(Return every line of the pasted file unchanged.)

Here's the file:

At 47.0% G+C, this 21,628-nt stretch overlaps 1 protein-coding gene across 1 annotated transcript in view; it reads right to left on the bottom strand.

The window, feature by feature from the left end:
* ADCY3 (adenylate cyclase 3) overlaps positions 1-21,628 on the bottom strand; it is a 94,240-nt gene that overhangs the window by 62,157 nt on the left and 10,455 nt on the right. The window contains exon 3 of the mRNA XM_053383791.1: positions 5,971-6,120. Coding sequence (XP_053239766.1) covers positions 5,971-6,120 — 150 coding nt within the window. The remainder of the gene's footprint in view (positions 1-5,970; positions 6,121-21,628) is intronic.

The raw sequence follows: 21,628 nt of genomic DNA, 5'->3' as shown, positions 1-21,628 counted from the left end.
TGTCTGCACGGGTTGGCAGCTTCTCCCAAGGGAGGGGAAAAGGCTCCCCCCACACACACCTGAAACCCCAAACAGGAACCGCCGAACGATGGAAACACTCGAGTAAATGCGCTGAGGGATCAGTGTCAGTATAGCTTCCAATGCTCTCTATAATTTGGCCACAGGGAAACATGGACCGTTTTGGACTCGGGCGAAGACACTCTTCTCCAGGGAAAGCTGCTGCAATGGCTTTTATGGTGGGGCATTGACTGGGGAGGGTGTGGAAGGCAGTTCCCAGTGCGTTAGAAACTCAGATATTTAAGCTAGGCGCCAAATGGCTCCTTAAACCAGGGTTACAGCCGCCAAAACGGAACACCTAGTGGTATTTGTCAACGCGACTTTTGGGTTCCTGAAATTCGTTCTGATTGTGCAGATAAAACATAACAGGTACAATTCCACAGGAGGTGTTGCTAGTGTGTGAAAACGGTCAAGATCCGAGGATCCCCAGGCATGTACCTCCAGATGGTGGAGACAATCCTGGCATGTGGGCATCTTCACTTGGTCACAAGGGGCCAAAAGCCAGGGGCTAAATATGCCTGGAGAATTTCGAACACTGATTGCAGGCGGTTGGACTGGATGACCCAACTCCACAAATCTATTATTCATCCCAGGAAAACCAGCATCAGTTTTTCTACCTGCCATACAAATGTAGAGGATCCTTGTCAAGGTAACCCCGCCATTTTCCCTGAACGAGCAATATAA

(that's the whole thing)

At 47.0% G+C, this 21,628-nt stretch overlaps 1 protein-coding gene across 1 annotated transcript in view; it reads right to left on the bottom strand.

The window, feature by feature from the left end:
* ADCY3 (adenylate cyclase 3) overlaps positions 1-21,628 on the bottom strand; it is a 94,240-nt gene that overhangs the window by 62,157 nt on the left and 10,455 nt on the right. The window contains exon 3 of the mRNA XM_053383791.1: positions 5,971-6,120. Coding sequence (XP_053239766.1) covers positions 5,971-6,120 — 150 coding nt within the window. The remainder of the gene's footprint in view (positions 1-5,970; positions 6,121-21,628) is intronic.

The raw sequence follows: 21,628 nt of genomic DNA, 5'->3' as shown, positions 1-21,628 counted from the left end.
TGTCTGCACGGGTTGGCAGCTTCTCCCAAGGGAGGGGAAAAGGCTCCCCCCACACACACCTGAAACCCCAAACAGGAACCGCCGAACGATGGAAACACTCGAGTAAATGCGCTGAGGGATCAGTGTCAGTATAGCTTCCAATGCTCTCTATAATTTGGCCACAGGGAAACATGGACCGTTTTGGACTCGGGCGAAGACACTCTTCTCCAGGGAAAGCTGCTGCAATGGCTTTTATGGTGGGGCATTGACTGGGGAGGGTGTGGAAGGCAGTTCCCAGTGCGTTAGAAACTCAGATATTTAAGCTAGGCGCCAAATGGCTCCTTAAACCAGGGTTACAGCCGCCAAAACGGAACACCTAGTGGTATTTGTCAACGCGACTTTTGGGTTCCTGAAATTCGTTCTGATTGTGCAGATAAAACATAACAGGTACAATTCCACAGGAGGTGTTGCTAGTGTGTGAAAACGGTCAAGATCCGAGGATCCCCAGGCATGTACCTCCAGATGGTGGAGACAATCCTGGCATGTGGGCATCTTCACTTGGTCACAAGGGGCCAAAAGCCAGGGGCTAAATATGCCTGGAGAATTTCGAACACTGATTGCAGGCGGTTGGACTGGATGACCCAACTCCACAAATCTATTATTCATCCCAGGAAAACCAGCATCAGTTTTTCTACCTGCCATACAAATGTAGAGGATCCTTGTCAAGGTAACCCCGCCATTTTCCCTGAACGAGCAATATAA